Is there consent?

Electoral Boundaries Readjustment Act
Government Orders

10:30 a.m.

Some hon. members

Agreed.

Electoral Boundaries Readjustment Act
Government Orders

10:30 a.m.

Some hon. members

No.

Electoral Boundaries Readjustment Act
Government Orders

10:30 a.m.

Canadian Alliance

Ted White North Vancouver, BC

Mr. Speaker, I wish to confirm something that the minister just said in response to the question from a Bloc member. It is very unusual for me to agree with the minister on something, but he was actually giving a factual account of what happened when he said that it was the Canadian Alliance which began to push this idea as far back as the summer of last year.

In fact, I had lunch with the Chief Electoral Officer, which I think was in the early fall of last year, and discussed the idea of bringing certainty to this process. The Chief Electoral Officer was first aware a year ago that there was a party in the House that was interested in bringing certainty to the actual implementation date of the new boundaries.

Mr. Kingsley told me at the time that he felt that he could comfortably, with a little stress, get it in place for April 1 as a potential date. It was on that basis that I approached the minister before the end of the session last year to talk about the possibility of bringing this date forward.

The logic did not escape the minister. It makes sense to everybody because the way the system was set up with the coming into force in August, which would be the normal timetable, we had the potential for an election to either occur in the spring, April-May, with the new Prime Minister when he is selected or it could be in September-October.

There was tremendous uncertainty because the riding associations of the parties would have to prepare for two different scenarios at short notice. On top of all that were the complications introduced by Bill C-24, which was suddenly requiring the registration of riding associations or electoral district associations, as they would be known after January 1.

We were faced with an administrative nightmare, not only getting used to the idea of having to fill out paperwork and all the reporting that goes along with Bill C-24, but we would have to do it twice. We would have to do it once on January 1, 2004, in case the election was called under the old boundaries. Then, immediately afterward, during the summer recess everybody would have to re-register under the new boundaries with a whole new set of paperwork and all of the stress that goes with that if an election had not yet been called.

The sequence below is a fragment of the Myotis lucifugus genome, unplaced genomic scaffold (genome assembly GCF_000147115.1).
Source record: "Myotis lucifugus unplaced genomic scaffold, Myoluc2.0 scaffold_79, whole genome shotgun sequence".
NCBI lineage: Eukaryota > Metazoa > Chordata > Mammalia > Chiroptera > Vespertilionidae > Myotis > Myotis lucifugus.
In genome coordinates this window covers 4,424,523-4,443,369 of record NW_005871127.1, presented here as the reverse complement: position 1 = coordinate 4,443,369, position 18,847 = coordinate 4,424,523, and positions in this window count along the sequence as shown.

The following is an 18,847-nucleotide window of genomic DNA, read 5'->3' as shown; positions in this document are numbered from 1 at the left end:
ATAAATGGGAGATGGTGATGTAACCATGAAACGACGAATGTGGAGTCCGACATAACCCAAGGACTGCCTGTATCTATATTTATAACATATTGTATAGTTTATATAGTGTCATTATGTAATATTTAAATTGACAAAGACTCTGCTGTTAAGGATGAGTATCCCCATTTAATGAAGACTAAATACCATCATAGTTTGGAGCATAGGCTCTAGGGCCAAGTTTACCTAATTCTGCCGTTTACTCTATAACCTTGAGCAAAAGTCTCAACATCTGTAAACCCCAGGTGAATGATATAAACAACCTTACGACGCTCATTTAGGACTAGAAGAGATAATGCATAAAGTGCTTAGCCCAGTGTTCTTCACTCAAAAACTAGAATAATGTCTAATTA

Another motive for us in the west, of course, was that we were getting two new seats in Alberta and two in British Columbia. The process itself is extremely slow. It takes a decade to even get to the point where we get the two seats we were entitled to 10 years ago. We are already entitled to at least three more seats and it is going to take us another decade to get those. We were anxious to ensure that at the time of the next election we would see those additional seats in the west that at least go partway in recognizing the growth in that part of the country.

That is a bit more background for the member. There was a push from this party to obtain that certainty. I am sure that if he was to check with the administrations of any of the other parties in the House, other than the Bloc, they are all behind this initiative. In fact, the party people spoke behind the scenes and all agreed it was a good idea to get some certainty into this process.

Associated with that, though, I would like to inject the comment that it only becomes necessary to do this because of the government's focus on elections every two and a half or three years. We have an electoral cycle that should ideally be at least four years, with the potential to be as long as five years, and now we have elections coming every three to three and a half years. Right now the House is fixated on the suggestion that there may be an election coming up in the spring of next year when what we really should be doing is focusing on the affairs of the country, the things that really matter to the people of Canada.

For example, people want to see an end to the wasteful gun registry. They would like to see the sex offender registry backdated to take into account people who are already in prison. They would like to see the problems fixed with the refugee and deportation processes because they are in disarray. They would like to see an end to the race based fisheries in British Columbia in accordance with the court ruling that came out there last month that criticized the government for its race based policy for fisheries.

All these major issues need to be addressed. Instead of that we are focusing the time of the House on issues that are important to political parties because of the government's irrational approach to elections. It is throwing the whole country into disarray.

It is almost certain that we will prorogue before November 16. For people who may be watching and who do not understand, the term prorogation means that the Prime Minister simply chooses to close the place down without calling an election until it suits him or his successor to open the place up again with a Speech from the Throne and then perhaps an election almost immediately. What a terrible waste of resources and time that this place could be closed down for six months. However some of my constituents say that is pretty good. When we are not sitting, we are not doing any damage, and they think that is not a bad idea.